Defeat at “Battle: Los Angeles”

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Photo Courtesy of Columbia Pictures

“‘Independence Day’ meets ‘Black Hawk Down.’” Those were the very words used to describe “Battle: Los Angeles” in the weeks leading up its release. “Awesome!” was the typical response by anticipating moviegoers.

Who could blame them? At the very least, the film looked like the ideal popcorn flick to watch right before the major potential blockbusters opened during the summer. As it turns out, “Battle: Los Angeles” is a popcorn movie — a bad and underwhelming one, that is.

Staff Sergeant Nantz (Aaron Eckhart) is a Marine who is past his prime and has his own share of regrets. He plans to retire, but a situation regarding supposed meteorites crashing into oceans near major cities (in this case, Los Angeles) requires him to temporarily replace a platoon sergeant on leave.

It isn’t long before the meteorites are revealed to be aliens launching a global invasion. Led by Lieutenant Martinez (Ramón Rodríguez), the platoon is ordered behind enemy lines to find and extract civilians before the Air Force bombs the area. Soon, they find themselves fighting for their lives as they try to prevent the aliens from claiming Los Angeles as their own.

The story isn’t original, but it is simple and straightforward. The plot of a group of soldiers sent to carry out a standard mission only to realize and face the full scale of a conflict has been told many times before. As predictable as it is, the film’s story moves along at an energetic pace, and it never really bogs down.

One of the cardinal sins that “Battle: Los Angeles” commits is the blatant disregard toward almost all of the characters. Nantz and Martinez are the only characters whom the film puts any effort in developing (even then it’s not much of an effort) — everyone else can be considered stock characters. With that being said, we scarcely get emotionally invested in anybody, and what’s pathetic is not that the film seems to know this, but how it tries to counteract this by killing off its characters in an attempt to evoke some kind of emotion from the audience.

As the film progresses, you’ll find that the characters hardly utter anything outside the common military jargon, like “Covering fire!” and “Move it!” You may criticize such dialogue as typical and unoriginal, but this is slightly justified for two reasons. One, this is a war film. Two, whatever non-military dialogue that is spoken — like a motivational speech — is so cringe-worthy that we should consider ourselves blessed not to hear any more of it.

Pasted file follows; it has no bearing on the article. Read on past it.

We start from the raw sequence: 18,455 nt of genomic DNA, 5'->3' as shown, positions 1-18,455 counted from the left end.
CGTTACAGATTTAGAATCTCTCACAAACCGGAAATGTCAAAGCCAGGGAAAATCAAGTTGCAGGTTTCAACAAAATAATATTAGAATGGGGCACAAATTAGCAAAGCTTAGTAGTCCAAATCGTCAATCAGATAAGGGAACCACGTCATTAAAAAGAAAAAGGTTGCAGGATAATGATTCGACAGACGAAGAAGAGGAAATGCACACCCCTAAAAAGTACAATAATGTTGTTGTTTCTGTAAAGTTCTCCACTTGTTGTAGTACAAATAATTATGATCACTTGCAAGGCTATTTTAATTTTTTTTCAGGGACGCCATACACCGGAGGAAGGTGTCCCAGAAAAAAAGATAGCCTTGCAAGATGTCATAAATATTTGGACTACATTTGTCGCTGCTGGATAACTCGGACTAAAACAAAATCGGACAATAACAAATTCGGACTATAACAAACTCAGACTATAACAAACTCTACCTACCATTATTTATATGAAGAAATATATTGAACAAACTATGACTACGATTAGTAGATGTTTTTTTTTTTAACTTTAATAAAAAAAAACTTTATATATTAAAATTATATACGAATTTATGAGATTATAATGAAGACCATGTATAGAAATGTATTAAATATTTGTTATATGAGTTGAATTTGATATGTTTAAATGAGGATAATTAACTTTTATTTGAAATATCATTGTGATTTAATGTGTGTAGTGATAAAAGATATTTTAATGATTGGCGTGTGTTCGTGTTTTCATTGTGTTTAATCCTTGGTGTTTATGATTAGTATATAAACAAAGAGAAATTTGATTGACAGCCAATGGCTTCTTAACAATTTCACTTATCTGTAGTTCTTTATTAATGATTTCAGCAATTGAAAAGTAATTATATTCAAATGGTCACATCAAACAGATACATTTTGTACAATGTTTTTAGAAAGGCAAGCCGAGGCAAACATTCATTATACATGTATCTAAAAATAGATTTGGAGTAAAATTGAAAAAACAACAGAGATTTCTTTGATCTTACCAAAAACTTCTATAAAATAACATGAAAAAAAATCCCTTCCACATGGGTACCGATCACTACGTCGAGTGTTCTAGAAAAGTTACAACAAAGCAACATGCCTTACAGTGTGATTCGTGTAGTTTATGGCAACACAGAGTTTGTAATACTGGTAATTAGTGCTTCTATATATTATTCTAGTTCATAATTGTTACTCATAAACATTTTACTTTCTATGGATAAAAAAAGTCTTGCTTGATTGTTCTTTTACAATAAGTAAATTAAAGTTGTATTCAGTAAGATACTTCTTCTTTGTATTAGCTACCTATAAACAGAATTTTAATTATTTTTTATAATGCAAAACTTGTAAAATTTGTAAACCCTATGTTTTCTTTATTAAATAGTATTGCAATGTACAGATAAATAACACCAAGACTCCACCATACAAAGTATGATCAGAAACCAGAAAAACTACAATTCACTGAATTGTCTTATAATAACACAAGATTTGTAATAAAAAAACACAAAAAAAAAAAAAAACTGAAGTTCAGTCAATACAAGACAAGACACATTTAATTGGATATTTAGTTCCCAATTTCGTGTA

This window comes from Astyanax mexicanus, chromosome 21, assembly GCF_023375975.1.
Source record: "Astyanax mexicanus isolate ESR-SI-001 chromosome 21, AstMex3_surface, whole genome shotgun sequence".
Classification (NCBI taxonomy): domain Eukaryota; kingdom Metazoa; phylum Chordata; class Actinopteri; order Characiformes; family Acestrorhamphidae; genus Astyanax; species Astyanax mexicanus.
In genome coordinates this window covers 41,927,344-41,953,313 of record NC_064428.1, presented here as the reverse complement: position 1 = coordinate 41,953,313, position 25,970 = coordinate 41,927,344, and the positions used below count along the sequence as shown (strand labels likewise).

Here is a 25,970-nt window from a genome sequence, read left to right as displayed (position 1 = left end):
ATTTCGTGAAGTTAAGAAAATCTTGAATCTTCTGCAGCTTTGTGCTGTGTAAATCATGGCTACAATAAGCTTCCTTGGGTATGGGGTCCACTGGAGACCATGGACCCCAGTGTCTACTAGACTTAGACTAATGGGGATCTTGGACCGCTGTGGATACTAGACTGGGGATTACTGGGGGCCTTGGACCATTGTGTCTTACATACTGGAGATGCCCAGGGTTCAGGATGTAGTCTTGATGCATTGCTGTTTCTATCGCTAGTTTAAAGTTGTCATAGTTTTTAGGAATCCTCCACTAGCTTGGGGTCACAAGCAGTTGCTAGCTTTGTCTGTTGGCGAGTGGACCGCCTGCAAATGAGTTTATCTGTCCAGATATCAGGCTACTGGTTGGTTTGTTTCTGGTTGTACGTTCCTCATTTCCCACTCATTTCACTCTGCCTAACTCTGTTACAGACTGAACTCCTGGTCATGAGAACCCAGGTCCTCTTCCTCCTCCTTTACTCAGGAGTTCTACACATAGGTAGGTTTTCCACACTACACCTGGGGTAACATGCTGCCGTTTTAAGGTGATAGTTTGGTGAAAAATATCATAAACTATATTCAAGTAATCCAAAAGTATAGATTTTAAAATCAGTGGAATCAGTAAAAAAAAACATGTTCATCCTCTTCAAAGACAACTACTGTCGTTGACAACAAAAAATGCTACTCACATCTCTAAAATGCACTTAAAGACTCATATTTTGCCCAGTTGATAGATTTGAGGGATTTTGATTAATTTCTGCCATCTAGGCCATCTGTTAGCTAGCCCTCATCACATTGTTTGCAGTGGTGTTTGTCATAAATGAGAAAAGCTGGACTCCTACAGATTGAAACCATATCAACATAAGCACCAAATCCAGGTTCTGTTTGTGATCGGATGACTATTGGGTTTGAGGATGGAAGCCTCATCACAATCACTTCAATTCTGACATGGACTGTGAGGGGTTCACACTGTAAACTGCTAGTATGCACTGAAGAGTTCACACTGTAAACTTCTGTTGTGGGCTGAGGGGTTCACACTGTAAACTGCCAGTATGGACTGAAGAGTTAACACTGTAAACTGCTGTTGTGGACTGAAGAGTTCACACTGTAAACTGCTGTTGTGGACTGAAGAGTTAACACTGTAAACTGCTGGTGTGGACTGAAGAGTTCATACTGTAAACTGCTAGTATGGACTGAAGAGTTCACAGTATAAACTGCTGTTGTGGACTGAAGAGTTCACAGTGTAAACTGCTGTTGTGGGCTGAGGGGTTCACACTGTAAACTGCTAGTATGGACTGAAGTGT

“Battle: Los Angeles” is one of those films in which the cast must work with what little they are given. This isn’t necessarily a bad thing, as the actors have the opportunity to show off the range of their abilities. While no Oscar-worthy performances arise from the film, the cast for the most part deliver acceptable work.

By now, you probably have the sense that “Battle: Los Angeles” is one of the typical blockbuster movies that Hollywood churns out every year: a flick which has a poor or unoriginal story yet boasts impressive action sequences and special effects. Surprisingly, the results are mixed even when it comes to the things which would normally be considered the film’s fortes.

Warning: director Jonathan Liebesman’s documentary style of filmmaking will push your eyes to their limit. His camerawork is essentially shaky cam coupled with close-up shots. While this style may heighten a sense of realism, it is headache-inducing, especially when it’s applied for the film’s first 15 minutes, where it’s dialogue-heavy and there’s absolutely no fighting at all.

Thankfully, the camera becomes steadier after the Marines’ first major skirmish, and the film subsequently become much more bearable and enjoyable to watch.

The action scenes are definitely the film’s strong point. Although they aren’t as intense as they ought to be due to our lack of emotional investment in the characters, they do communicate the flurry of combat and noise often felt and heard during warfare.

To identify the invaders as either extraterrestrials or droids is complicating — at times, even the film doesn’t seem certain of what its villains really are. When the aggressors are first revealed, their outer impression appears robotic, so it’s easy to assume that they are intelligent bots. Later, we discover that there is flesh beneath their metal exoskeletons, but after this, we always see them in their exterior form, so we naturally presume once again that they are droids.

In the end, it doesn’t actually matter what the aliens are because their design is a downright disappointment. Considerable time should be spent designing extraterrestrials in any sci-fi film because when we finally see them in all their glory, they should capture our attention in such a way that we cannot help but stare in horror or wonder, like the Xenomorph in the “Alien” franchise or even E.T. in “E.T. the Extra-Terrestrial.” In this film, the aliens look scrappy, ugly and don’t even warrant a second look — a severe lack of inspiration indeed.

If you think the aliens are poorly designed, wait until you see their aircraft. The craft in “Battle: Los Angeles” are so cheap that they also look as if they could be built with Lego Technic.

The selling point of “Battle: Los Angeles” was that it was going to be a gritty and intense war film with aliens. Alas, it hardly delivers on its potential and capitalizes from barely anything. This is yet another black mark on the science fiction genre, which is already waning as it is.

Rating:  2/5 Stars

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